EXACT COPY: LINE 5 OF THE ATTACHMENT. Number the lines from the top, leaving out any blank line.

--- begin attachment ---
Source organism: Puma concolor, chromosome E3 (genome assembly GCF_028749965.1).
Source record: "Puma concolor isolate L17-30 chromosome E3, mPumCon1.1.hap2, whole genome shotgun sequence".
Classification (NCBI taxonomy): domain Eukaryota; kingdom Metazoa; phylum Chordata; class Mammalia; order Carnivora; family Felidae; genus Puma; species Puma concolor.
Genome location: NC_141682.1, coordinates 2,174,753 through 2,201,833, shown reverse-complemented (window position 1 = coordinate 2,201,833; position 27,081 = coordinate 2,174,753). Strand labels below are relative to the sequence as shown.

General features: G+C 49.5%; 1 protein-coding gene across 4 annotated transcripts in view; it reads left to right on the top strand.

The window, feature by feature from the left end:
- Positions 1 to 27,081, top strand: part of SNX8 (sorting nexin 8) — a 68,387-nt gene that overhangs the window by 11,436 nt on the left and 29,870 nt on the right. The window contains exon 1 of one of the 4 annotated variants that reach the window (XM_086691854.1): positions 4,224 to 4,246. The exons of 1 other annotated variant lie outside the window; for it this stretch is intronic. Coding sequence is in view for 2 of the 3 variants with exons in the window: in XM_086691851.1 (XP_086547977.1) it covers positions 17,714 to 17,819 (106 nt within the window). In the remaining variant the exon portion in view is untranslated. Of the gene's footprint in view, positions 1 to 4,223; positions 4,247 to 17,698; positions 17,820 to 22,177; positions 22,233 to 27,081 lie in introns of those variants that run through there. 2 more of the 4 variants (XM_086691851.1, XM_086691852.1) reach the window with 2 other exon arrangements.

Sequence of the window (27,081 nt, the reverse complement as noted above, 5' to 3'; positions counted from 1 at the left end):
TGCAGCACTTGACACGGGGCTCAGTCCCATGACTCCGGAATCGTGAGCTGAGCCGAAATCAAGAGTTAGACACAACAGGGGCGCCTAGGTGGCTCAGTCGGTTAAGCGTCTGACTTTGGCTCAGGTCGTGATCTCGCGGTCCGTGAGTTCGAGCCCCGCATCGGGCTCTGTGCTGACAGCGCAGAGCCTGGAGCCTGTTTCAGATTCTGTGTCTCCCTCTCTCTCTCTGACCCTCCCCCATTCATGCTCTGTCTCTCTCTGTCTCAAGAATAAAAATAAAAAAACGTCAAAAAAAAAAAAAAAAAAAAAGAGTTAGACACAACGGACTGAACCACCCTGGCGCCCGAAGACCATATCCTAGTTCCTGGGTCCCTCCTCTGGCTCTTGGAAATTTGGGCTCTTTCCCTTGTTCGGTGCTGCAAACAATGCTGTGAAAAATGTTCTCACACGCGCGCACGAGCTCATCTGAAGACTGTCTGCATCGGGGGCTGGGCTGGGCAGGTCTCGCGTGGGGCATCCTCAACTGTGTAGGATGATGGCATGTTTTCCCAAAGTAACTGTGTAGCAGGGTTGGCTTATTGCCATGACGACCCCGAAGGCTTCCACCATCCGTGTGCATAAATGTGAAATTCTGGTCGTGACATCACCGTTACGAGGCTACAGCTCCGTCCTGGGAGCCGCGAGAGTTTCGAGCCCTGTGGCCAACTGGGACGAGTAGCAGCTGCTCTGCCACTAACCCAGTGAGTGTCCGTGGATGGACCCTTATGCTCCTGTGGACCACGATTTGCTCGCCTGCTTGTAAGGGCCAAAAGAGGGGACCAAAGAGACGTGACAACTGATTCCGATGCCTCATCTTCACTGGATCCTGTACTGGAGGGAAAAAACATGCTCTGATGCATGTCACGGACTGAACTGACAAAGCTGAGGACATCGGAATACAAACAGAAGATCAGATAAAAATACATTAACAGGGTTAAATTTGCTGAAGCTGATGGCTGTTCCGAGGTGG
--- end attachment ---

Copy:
General features: G+C 49.5%; 1 protein-coding gene across 4 annotated transcripts in view; it reads left to right on the top strand.